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Timed Network Games with Clocks

Authors Guy Avni, Shibashis Guha, Orna Kupferman



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Author Details

Guy Avni
  • IST Austria, Klosterneuburg, Austria
Shibashis Guha
  • Université Libre de Bruxelles, Brussels, Belgium
Orna Kupferman
  • Hebrew University, Jerusalem, Israel

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Guy Avni, Shibashis Guha, and Orna Kupferman. Timed Network Games with Clocks. In 43rd International Symposium on Mathematical Foundations of Computer Science (MFCS 2018). Leibniz International Proceedings in Informatics (LIPIcs), Volume 117, pp. 23:1-23:18, Schloss Dagstuhl - Leibniz-Zentrum für Informatik (2018)
https://doi.org/10.4230/LIPIcs.MFCS.2018.23

Abstract

Network games are widely used as a model for selfish resource-allocation problems. In the classical model, each player selects a path connecting her source and target vertices. The cost of traversing an edge depends on the load; namely, number of players that traverse it. Thus, it abstracts the fact that different users may use a resource at different times and for different durations, which plays an important role in determining the costs of the users in reality. For example, when transmitting packets in a communication network, routing traffic in a road network, or processing a task in a production system, actual sharing and congestion of resources crucially depends on time. In [G. Avni et al., 2017], we introduced timed network games, which add a time component to network games. Each vertex v in the network is associated with a cost function, mapping the load on v to the price that a player pays for staying in v for one time unit with this load. Each edge in the network is guarded by the time intervals in which it can be traversed, which forces the players to spend time in the vertices. In this work we significantly extend the way time can be referred to in timed network games. In the model we study, the network is equipped with clocks, and, as in timed automata, edges are guarded by constraints on the values of the clocks, and their traversal may involve a reset of some clocks. We argue that the stronger model captures many realistic networks. The addition of clocks breaks the techniques we developed in [G. Avni et al., 2017] and we develop new techniques in order to show that positive results on classic network games carry over to the stronger timed setting.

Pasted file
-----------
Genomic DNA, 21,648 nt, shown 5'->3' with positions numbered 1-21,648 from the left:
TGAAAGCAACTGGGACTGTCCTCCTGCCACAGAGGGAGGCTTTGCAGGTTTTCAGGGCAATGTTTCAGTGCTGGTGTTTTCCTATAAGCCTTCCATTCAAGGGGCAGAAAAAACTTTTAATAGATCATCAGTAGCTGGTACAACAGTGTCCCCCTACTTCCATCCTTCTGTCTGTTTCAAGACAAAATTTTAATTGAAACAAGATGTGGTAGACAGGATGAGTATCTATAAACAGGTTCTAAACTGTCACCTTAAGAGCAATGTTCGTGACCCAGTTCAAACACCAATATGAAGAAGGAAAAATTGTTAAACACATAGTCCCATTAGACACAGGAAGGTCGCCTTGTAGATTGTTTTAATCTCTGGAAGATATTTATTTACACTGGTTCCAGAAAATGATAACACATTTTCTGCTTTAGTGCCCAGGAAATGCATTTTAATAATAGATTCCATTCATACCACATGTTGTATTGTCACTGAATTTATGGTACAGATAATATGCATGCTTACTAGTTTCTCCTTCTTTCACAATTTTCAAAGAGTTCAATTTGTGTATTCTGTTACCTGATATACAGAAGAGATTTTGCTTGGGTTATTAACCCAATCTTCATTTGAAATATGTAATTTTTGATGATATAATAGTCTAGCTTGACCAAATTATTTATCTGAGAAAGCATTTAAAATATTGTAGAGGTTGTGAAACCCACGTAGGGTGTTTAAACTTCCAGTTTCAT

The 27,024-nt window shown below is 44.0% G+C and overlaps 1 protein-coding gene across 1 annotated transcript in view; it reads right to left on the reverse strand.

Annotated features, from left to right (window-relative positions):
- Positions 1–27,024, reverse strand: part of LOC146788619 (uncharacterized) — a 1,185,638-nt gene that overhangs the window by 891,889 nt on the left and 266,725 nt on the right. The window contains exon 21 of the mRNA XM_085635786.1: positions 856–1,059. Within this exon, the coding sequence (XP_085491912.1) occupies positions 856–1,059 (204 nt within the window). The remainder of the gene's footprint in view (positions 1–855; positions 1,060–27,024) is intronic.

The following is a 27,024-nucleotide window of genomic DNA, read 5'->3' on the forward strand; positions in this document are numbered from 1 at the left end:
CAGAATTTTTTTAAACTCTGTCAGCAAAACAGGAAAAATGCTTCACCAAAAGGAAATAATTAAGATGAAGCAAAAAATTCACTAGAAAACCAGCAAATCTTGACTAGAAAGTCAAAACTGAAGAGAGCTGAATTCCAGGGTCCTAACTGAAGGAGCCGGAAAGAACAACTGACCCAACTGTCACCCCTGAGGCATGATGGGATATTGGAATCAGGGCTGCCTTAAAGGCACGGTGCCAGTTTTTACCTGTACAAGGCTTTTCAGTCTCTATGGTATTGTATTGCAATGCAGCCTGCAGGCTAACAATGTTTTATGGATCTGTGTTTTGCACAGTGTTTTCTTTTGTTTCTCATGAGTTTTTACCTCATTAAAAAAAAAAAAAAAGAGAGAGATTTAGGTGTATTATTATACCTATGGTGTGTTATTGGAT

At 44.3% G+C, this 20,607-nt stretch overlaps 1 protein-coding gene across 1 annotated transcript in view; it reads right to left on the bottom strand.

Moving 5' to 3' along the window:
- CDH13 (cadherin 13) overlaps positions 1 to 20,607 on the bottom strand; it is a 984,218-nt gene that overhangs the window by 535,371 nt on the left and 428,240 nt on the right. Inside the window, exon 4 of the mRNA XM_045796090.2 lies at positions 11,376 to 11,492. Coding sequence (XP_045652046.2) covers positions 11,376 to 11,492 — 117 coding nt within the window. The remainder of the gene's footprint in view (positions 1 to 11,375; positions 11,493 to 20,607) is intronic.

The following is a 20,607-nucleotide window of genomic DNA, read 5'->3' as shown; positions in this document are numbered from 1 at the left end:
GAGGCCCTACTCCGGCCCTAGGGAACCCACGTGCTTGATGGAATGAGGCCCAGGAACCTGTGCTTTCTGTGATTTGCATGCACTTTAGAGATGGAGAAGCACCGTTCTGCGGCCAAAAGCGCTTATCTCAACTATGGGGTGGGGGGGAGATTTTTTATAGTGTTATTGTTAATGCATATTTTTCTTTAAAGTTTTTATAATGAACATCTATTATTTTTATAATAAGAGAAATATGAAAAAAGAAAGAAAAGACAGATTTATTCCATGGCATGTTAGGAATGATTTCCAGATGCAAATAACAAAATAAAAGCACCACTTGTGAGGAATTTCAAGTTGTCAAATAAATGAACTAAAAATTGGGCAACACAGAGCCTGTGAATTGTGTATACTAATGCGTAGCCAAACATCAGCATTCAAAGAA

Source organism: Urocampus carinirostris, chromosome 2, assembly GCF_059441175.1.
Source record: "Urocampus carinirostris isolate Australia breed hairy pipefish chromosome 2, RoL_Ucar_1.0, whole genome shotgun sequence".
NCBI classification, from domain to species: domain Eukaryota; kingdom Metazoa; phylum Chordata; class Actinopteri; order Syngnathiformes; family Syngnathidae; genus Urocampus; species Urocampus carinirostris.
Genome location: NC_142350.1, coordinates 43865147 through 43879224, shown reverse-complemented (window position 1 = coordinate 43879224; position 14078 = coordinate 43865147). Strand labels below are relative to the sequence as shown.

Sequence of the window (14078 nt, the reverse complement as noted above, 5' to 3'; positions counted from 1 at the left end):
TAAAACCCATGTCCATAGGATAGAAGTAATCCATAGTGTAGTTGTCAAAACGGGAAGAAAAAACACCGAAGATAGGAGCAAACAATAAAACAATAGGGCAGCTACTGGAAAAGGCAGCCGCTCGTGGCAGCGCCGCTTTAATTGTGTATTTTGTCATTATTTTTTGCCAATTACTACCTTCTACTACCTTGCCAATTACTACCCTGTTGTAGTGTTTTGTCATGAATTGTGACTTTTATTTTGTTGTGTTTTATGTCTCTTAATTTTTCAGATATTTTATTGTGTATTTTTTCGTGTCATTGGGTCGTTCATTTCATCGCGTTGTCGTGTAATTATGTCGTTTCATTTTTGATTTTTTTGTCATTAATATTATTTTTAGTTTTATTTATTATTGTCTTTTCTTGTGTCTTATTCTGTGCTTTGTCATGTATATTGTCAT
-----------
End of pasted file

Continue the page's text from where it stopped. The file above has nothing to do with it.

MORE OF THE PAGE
Subject Classification

ACM Subject Classification
  • Theory of computation → Algorithmic game theory
  • Theory of computation → Network formation
  • Theory of computation → Timed and hybrid models
Keywords
  • Network games
  • Timed automata
  • Nash equilibrium
  • Equilibrium inefficiency

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